Within the “Cite this article” tool, pick a style to see how all available information looks when formatted according to that style. Then, copy and paste the text into your bibliography or works cited list.

Because each style has its own formatting nuances that evolve over time and not all information is available for every reference entry or article, Encyclopedia.com cannot guarantee each citation it generates. Therefore, it’s best to use Encyclopedia.com citations as a starting point before checking the style against your school or publication’s requirements and the most-recent information available at these sites:

Modern Language Association

http://www.mla.org/style

The Chicago Manual of Style

http://www.chicagomanualofstyle.org/tools_citationguide.html

American Psychological Association

http://apastyle.apa.org/

Notes:
  • Most online reference entries and articles do not have page numbers. Therefore, that information is unavailable for most Encyclopedia.com content. However, the date of retrieval is often important. Refer to each style’s convention regarding the best way to format page numbers and retrieval dates.
  • In addition to the MLA, Chicago, and APA styles, your school, university, publication, or institution may have its own requirements for citations. Therefore, be sure to refer to those guidelines when editing your bibliography or works cited list.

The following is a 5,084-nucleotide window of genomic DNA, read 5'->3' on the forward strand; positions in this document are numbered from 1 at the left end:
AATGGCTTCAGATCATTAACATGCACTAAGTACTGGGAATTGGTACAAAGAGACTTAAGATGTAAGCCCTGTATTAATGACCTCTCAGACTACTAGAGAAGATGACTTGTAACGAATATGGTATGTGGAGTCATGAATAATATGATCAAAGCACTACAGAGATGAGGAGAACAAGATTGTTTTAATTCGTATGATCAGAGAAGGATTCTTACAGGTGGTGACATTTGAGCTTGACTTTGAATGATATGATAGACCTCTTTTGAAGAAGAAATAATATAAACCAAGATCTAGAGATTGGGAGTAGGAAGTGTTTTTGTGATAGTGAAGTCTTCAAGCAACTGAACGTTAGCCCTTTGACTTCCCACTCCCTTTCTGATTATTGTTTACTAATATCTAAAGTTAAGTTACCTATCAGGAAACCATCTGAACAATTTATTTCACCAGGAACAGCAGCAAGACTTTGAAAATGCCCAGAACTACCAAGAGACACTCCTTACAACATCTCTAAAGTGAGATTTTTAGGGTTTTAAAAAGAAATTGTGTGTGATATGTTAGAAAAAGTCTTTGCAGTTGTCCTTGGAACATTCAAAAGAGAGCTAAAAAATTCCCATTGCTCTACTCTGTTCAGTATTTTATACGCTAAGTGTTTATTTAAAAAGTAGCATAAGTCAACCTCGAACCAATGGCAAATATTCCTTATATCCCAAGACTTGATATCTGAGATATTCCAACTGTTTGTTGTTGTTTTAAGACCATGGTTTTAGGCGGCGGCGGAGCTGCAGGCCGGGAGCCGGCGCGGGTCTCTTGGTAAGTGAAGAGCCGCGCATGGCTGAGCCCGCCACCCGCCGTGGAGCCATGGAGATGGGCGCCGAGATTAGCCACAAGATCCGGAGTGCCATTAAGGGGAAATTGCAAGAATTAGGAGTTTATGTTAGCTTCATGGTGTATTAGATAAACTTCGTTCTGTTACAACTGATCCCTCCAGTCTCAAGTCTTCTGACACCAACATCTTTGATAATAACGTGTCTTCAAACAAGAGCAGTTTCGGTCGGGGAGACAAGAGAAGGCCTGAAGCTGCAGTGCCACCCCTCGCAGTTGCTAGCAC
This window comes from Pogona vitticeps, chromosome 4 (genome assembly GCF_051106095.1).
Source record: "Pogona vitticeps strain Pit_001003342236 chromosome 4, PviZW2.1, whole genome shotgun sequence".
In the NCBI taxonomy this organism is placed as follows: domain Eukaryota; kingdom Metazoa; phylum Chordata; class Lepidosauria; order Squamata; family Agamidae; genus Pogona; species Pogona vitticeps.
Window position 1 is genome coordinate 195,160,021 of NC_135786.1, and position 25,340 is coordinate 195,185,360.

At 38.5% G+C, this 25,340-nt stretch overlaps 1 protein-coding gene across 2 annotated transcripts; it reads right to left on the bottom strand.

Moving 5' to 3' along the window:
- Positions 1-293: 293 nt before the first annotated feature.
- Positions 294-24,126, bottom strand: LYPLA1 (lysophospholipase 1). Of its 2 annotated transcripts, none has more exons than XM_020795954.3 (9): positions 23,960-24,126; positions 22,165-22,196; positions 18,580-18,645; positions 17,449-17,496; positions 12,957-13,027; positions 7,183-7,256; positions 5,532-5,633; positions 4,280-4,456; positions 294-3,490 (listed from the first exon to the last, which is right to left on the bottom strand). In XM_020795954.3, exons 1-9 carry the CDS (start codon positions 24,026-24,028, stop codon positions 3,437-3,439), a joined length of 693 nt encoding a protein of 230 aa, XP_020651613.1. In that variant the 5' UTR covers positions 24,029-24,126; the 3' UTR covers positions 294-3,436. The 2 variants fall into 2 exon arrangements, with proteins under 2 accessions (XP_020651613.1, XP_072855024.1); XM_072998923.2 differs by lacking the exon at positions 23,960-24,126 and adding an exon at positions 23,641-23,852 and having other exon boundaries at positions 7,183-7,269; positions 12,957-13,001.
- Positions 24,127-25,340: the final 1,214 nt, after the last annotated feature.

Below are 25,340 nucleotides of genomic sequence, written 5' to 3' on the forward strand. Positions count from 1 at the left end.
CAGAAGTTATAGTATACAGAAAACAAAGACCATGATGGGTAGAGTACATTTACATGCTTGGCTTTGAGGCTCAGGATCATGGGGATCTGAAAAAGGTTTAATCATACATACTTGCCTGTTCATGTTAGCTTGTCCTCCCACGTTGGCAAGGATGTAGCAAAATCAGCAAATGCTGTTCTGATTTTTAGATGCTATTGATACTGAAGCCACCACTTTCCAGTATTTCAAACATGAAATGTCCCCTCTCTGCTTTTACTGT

Neutron Star

Neutron star

A neutron star is the dead remnant of a massive star. A massive star ends its life as a supernova , a catastrophic explosion that flings the star's outer layers into space, leaving only the core behind. If the mass of the core is between 1.4 and 2.5 times the mass of the Sun , it will become a neutron star, a solid mass of neutrons a hundred trillion times more dense than water . Neutron stars are tiny, about 6.2 mi (10 km) across, and they rotate very rapidly and have tremendously strong magnetic fields. Because they are massive and small, they also have intense gravitational fields. They are most easily observed in the radio and x ray portions of the spectrum , so they were not discovered until the late 1960s, when radio and x ray telescopes capable of detecting them began to become available.